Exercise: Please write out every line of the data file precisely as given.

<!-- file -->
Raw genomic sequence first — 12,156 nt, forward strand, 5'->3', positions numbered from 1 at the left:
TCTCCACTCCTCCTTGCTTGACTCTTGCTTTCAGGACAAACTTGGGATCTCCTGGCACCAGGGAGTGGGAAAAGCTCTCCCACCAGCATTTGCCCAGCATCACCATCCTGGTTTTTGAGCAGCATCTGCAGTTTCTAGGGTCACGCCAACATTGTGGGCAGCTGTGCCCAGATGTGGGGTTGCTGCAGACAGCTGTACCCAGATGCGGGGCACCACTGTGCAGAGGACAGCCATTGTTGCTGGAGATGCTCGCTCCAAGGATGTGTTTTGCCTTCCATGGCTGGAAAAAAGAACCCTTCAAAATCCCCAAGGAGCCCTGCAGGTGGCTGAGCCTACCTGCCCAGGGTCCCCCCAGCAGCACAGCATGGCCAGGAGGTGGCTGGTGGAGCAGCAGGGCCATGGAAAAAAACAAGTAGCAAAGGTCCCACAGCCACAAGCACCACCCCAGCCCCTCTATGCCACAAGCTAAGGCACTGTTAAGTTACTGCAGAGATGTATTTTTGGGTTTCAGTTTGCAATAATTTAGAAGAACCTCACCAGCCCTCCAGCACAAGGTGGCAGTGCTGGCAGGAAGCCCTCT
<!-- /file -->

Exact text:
Raw genomic sequence first — 12,156 nt, forward strand, 5'->3', positions numbered from 1 at the left:
TCTCCACTCCTCCTTGCTTGACTCTTGCTTTCAGGACAAACTTGGGATCTCCTGGCACCAGGGAGTGGGAAAAGCTCTCCCACCAGCATTTGCCCAGCATCACCATCCTGGTTTTTGAGCAGCATCTGCAGTTTCTAGGGTCACGCCAACATTGTGGGCAGCTGTGCCCAGATGTGGGGTTGCTGCAGACAGCTGTACCCAGATGCGGGGCACCACTGTGCAGAGGACAGCCATTGTTGCTGGAGATGCTCGCTCCAAGGATGTGTTTTGCCTTCCATGGCTGGAAAAAAGAACCCTTCAAAATCCCCAAGGAGCCCTGCAGGTGGCTGAGCCTACCTGCCCAGGGTCCCCCCAGCAGCACAGCATGGCCAGGAGGTGGCTGGTGGAGCAGCAGGGCCATGGAAAAAAACAAGTAGCAAAGGTCCCACAGCCACAAGCACCACCCCAGCCCCTCTATGCCACAAGCTAAGGCACTGTTAAGTTACTGCAGAGATGTATTTTTGGGTTTCAGTTTGCAATAATTTAGAAGAACCTCACCAGCCCTCCAGCACAAGGTGGCAGTGCTGGCAGGAAGCCCTCT